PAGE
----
This would make Gilgamesh very happy.
An elegant weapon, for a more civilized age...
A few others have mentioned fountain pens, but all new ones. Older pens, in good condition with decent quality to begin with, will blow away new ones for writing quality. I'm currently making notes (for my latest internet startup) with a red ripple hard rubber waterman 52, ~1924 but pretty much never used until I got my paws on it. It's a heavily flex nib which means I can write with it almost as a needlepoint for fine notes, but can still get bold broad strokes at any time I want for effect and flourish, and for signing funding documents. It's unlike any pen most people under the age of 50 or 60 have seen, and no one tries to borrow it. I can change the ink color any time I want.
Slightly more modern, parker 51s from the silver age of penmaking are widely available, reliable as all get out, and can be had in XF nibs. They're not flexy, though, but once given a good cleaning and possible replacement of rubber parts, will last another 60 years.
Or perhaps you've heard the saying about 75% of people think they're above average?
FWIW, 75% can be "above average" if by "average" you are talking about the mean and not the median; it only takes a few outliers to throw the mean off.
9 times out of 10 when the public uses the word "theory" they really mean "hypothesis". Should that stop scientists from using the word "theory" correctly? Should that stop us from educating people about the real definition of the word "theory"? Should scientists have to change their language every time the public warps it beyond recognition?
"Correct" is a matter of context. I shouldn't expect that teenagers writing sms messages are going to eschew expediency for accuracy and as such excessive use of acronyms and false contractions can be considered "correct" in the context of an SMS. However that same message when included in a homework assignment can clearly be considered incorrect given the more formal context. Understanding and adjusting your language to suit the context and intended audience is something that is taught in the first week of nearly every first semester speech, writing and critical thinking course. To disregard these principal in favor of picking arguments based on some false premise is pedantic at best...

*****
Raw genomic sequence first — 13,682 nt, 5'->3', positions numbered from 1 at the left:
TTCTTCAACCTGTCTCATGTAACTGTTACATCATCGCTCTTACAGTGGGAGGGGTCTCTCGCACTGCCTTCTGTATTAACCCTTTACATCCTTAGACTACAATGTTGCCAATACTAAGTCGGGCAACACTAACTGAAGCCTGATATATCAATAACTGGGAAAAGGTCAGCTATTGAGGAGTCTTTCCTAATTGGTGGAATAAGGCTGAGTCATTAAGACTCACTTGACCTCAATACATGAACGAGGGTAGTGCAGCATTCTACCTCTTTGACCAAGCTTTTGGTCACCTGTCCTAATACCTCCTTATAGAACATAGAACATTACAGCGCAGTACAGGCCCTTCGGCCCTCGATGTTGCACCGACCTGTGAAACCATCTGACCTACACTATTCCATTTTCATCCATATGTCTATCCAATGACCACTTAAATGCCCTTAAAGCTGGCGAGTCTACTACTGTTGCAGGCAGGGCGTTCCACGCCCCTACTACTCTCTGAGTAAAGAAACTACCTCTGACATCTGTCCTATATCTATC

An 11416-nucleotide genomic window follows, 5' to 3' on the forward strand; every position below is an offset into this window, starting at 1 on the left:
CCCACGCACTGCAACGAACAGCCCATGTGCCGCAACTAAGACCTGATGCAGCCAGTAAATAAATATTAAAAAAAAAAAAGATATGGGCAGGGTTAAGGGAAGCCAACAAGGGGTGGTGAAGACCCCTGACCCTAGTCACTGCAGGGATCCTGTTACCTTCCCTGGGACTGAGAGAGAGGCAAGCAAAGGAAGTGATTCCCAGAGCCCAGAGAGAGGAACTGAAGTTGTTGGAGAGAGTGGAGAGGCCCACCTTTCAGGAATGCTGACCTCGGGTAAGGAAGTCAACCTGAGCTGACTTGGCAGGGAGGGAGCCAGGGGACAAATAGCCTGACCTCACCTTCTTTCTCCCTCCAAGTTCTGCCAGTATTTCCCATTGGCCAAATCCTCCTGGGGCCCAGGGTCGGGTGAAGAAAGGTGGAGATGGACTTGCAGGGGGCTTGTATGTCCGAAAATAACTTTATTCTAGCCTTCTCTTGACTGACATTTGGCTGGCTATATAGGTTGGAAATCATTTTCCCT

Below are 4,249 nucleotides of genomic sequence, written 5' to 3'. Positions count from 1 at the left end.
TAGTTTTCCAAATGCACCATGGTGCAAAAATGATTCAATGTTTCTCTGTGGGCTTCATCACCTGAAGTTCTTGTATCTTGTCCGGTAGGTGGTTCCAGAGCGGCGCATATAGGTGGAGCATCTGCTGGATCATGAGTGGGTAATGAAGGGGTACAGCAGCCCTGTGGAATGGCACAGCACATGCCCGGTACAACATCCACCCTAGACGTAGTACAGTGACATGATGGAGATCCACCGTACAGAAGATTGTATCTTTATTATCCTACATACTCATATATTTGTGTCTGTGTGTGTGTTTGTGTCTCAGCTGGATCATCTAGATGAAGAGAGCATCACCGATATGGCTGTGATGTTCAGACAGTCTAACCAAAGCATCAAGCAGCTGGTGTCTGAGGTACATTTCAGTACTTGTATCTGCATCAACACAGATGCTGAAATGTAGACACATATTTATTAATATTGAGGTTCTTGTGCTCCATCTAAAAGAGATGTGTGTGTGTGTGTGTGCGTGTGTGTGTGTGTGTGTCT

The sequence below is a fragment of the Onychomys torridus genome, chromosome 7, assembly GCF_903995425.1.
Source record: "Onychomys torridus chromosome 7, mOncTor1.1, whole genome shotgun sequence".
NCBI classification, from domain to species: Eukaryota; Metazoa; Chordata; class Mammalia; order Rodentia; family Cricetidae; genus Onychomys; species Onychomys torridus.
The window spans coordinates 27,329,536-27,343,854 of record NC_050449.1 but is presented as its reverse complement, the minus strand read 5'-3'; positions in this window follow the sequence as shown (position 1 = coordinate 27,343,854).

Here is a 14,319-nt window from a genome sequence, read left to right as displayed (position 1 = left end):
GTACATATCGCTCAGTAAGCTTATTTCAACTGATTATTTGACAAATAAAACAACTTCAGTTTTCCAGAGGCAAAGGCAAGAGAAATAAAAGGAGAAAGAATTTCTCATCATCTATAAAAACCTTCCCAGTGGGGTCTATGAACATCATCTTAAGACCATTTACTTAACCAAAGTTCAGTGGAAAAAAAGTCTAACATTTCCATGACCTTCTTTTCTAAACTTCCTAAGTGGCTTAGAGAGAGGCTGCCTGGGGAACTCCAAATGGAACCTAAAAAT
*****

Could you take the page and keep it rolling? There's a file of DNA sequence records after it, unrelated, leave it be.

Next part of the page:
And before you jump in with some retort please consider for a moment the formal acceptance of the ideas I've expressed. In an America criminal court an expert recognized by the court is expected to use language that is specific to their expertise in a manner that is both consistent and correct within their claimed/recognized expertise. The same level of expectation is not levied upon an layperson when they are presented as a witness. Such that a layperson could and should be expected to say "theory" when they might actually mean "hypothesis" yet a scientist would be expected to both understand the difference and use the term which is correct within the domain of their meaning.
These types of concerns are of increasing importance to professional system administrators in a time where there (to me at least) seems to be an increasing focus on meeting legally mandated audit and retention requirements.
The unfacts, did we have them, are too imprecisely few to warrant our certitude.